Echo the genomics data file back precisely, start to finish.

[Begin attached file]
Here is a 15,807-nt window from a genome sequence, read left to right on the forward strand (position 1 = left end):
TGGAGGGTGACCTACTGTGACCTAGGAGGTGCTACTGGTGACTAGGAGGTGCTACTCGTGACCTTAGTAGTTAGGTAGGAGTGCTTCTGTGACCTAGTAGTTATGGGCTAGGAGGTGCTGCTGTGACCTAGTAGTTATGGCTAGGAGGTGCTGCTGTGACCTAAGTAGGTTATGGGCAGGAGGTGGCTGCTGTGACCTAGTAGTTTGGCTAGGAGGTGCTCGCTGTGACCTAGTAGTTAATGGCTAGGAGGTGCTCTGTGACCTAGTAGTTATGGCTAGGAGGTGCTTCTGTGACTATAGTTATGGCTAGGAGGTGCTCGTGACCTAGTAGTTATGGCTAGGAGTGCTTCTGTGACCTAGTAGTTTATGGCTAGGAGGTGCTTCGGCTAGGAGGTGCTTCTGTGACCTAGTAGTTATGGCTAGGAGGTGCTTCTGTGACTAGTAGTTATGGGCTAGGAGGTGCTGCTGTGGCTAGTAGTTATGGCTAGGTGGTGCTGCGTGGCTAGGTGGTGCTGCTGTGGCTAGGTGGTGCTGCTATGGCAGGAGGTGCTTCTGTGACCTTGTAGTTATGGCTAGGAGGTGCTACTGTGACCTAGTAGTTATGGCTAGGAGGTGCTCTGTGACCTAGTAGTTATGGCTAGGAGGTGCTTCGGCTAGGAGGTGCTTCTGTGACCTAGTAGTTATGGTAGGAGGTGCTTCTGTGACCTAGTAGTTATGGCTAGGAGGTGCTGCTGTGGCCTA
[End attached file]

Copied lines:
Here is a 15,807-nt window from a genome sequence, read left to right on the forward strand (position 1 = left end):
TGGAGGGTGACCTACTGTGACCTAGGAGGTGCTACTGGTGACTAGGAGGTGCTACTCGTGACCTTAGTAGTTAGGTAGGAGTGCTTCTGTGACCTAGTAGTTATGGGCTAGGAGGTGCTGCTGTGACCTAGTAGTTATGGCTAGGAGGTGCTGCTGTGACCTAAGTAGGTTATGGGCAGGAGGTGGCTGCTGTGACCTAGTAGTTTGGCTAGGAGGTGCTCGCTGTGACCTAGTAGTTAATGGCTAGGAGGTGCTCTGTGACCTAGTAGTTATGGCTAGGAGGTGCTTCTGTGACTATAGTTATGGCTAGGAGGTGCTCGTGACCTAGTAGTTATGGCTAGGAGTGCTTCTGTGACCTAGTAGTTTATGGCTAGGAGGTGCTTCGGCTAGGAGGTGCTTCTGTGACCTAGTAGTTATGGCTAGGAGGTGCTTCTGTGACTAGTAGTTATGGGCTAGGAGGTGCTGCTGTGGCTAGTAGTTATGGCTAGGTGGTGCTGCGTGGCTAGGTGGTGCTGCTGTGGCTAGGTGGTGCTGCTATGGCAGGAGGTGCTTCTGTGACCTTGTAGTTATGGCTAGGAGGTGCTACTGTGACCTAGTAGTTATGGCTAGGAGGTGCTCTGTGACCTAGTAGTTATGGCTAGGAGGTGCTTCGGCTAGGAGGTGCTTCTGTGACCTAGTAGTTATGGTAGGAGGTGCTTCTGTGACCTAGTAGTTATGGCTAGGAGGTGCTGCTGTGGCCTA